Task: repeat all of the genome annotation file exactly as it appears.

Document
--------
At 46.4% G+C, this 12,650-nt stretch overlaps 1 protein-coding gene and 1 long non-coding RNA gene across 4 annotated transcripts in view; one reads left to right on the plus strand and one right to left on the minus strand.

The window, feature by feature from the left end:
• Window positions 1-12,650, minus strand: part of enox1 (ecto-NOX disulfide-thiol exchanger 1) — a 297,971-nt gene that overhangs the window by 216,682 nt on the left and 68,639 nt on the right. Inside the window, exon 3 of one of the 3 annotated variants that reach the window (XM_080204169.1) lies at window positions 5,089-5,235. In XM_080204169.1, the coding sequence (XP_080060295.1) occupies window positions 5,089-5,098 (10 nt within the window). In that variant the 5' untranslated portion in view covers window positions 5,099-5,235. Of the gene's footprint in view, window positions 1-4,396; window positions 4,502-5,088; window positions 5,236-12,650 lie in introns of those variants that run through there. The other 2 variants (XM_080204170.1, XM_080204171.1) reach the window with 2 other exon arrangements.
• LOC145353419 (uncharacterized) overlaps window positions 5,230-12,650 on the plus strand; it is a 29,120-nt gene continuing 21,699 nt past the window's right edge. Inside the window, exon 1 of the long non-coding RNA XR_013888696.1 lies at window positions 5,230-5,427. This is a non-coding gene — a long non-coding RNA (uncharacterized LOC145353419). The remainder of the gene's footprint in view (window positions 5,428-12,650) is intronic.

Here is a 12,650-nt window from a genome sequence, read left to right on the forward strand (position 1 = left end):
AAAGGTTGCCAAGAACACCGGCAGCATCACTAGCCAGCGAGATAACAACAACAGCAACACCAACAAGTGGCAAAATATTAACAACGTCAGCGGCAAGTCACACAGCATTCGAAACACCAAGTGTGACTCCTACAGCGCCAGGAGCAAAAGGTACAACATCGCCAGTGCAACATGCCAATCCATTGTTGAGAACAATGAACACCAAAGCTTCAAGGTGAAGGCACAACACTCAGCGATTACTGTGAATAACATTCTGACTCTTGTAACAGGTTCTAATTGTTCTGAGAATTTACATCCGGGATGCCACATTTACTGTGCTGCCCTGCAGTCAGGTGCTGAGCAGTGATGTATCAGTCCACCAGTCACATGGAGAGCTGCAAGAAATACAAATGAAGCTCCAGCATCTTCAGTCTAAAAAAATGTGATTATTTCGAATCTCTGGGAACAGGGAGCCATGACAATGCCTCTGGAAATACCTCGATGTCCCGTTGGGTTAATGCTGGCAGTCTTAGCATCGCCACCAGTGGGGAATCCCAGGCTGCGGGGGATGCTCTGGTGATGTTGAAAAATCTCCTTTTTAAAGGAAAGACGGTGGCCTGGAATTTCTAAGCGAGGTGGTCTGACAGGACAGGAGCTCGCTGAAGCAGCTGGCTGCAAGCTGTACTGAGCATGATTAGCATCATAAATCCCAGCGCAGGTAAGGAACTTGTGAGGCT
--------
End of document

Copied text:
At 46.4% G+C, this 12,650-nt stretch overlaps 1 protein-coding gene and 1 long non-coding RNA gene across 4 annotated transcripts in view; one reads left to right on the plus strand and one right to left on the minus strand.

The window, feature by feature from the left end:
• Window positions 1-12,650, minus strand: part of enox1 (ecto-NOX disulfide-thiol exchanger 1) — a 297,971-nt gene that overhangs the window by 216,682 nt on the left and 68,639 nt on the right. Inside the window, exon 3 of one of the 3 annotated variants that reach the window (XM_080204169.1) lies at window positions 5,089-5,235. In XM_080204169.1, the coding sequence (XP_080060295.1) occupies window positions 5,089-5,098 (10 nt within the window). In that variant the 5' untranslated portion in view covers window positions 5,099-5,235. Of the gene's footprint in view, window positions 1-4,396; window positions 4,502-5,088; window positions 5,236-12,650 lie in introns of those variants that run through there. The other 2 variants (XM_080204170.1, XM_080204171.1) reach the window with 2 other exon arrangements.
• LOC145353419 (uncharacterized) overlaps window positions 5,230-12,650 on the plus strand; it is a 29,120-nt gene continuing 21,699 nt past the window's right edge. Inside the window, exon 1 of the long non-coding RNA XR_013888696.1 lies at window positions 5,230-5,427. This is a non-coding gene — a long non-coding RNA (uncharacterized LOC145353419). The remainder of the gene's footprint in view (window positions 5,428-12,650) is intronic.

Here is a 12,650-nt window from a genome sequence, read left to right on the forward strand (position 1 = left end):
AAAGGTTGCCAAGAACACCGGCAGCATCACTAGCCAGCGAGATAACAACAACAGCAACACCAACAAGTGGCAAAATATTAACAACGTCAGCGGCAAGTCACACAGCATTCGAAACACCAAGTGTGACTCCTACAGCGCCAGGAGCAAAAGGTACAACATCGCCAGTGCAACATGCCAATCCATTGTTGAGAACAATGAACACCAAAGCTTCAAGGTGAAGGCACAACACTCAGCGATTACTGTGAATAACATTCTGACTCTTGTAACAGGTTCTAATTGTTCTGAGAATTTACATCCGGGATGCCACATTTACTGTGCTGCCCTGCAGTCAGGTGCTGAGCAGTGATGTATCAGTCCACCAGTCACATGGAGAGCTGCAAGAAATACAAATGAAGCTCCAGCATCTTCAGTCTAAAAAAATGTGATTATTTCGAATCTCTGGGAACAGGGAGCCATGACAATGCCTCTGGAAATACCTCGATGTCCCGTTGGGTTAATGCTGGCAGTCTTAGCATCGCCACCAGTGGGGAATCCCAGGCTGCGGGGGATGCTCTGGTGATGTTGAAAAATCTCCTTTTTAAAGGAAAGACGGTGGCCTGGAATTTCTAAGCGAGGTGGTCTGACAGGACAGGAGCTCGCTGAAGCAGCTGGCTGCAAGCTGTACTGAGCATGATTAGCATCATAAATCCCAGCGCAGGTAAGGAACTTGTGAGGCT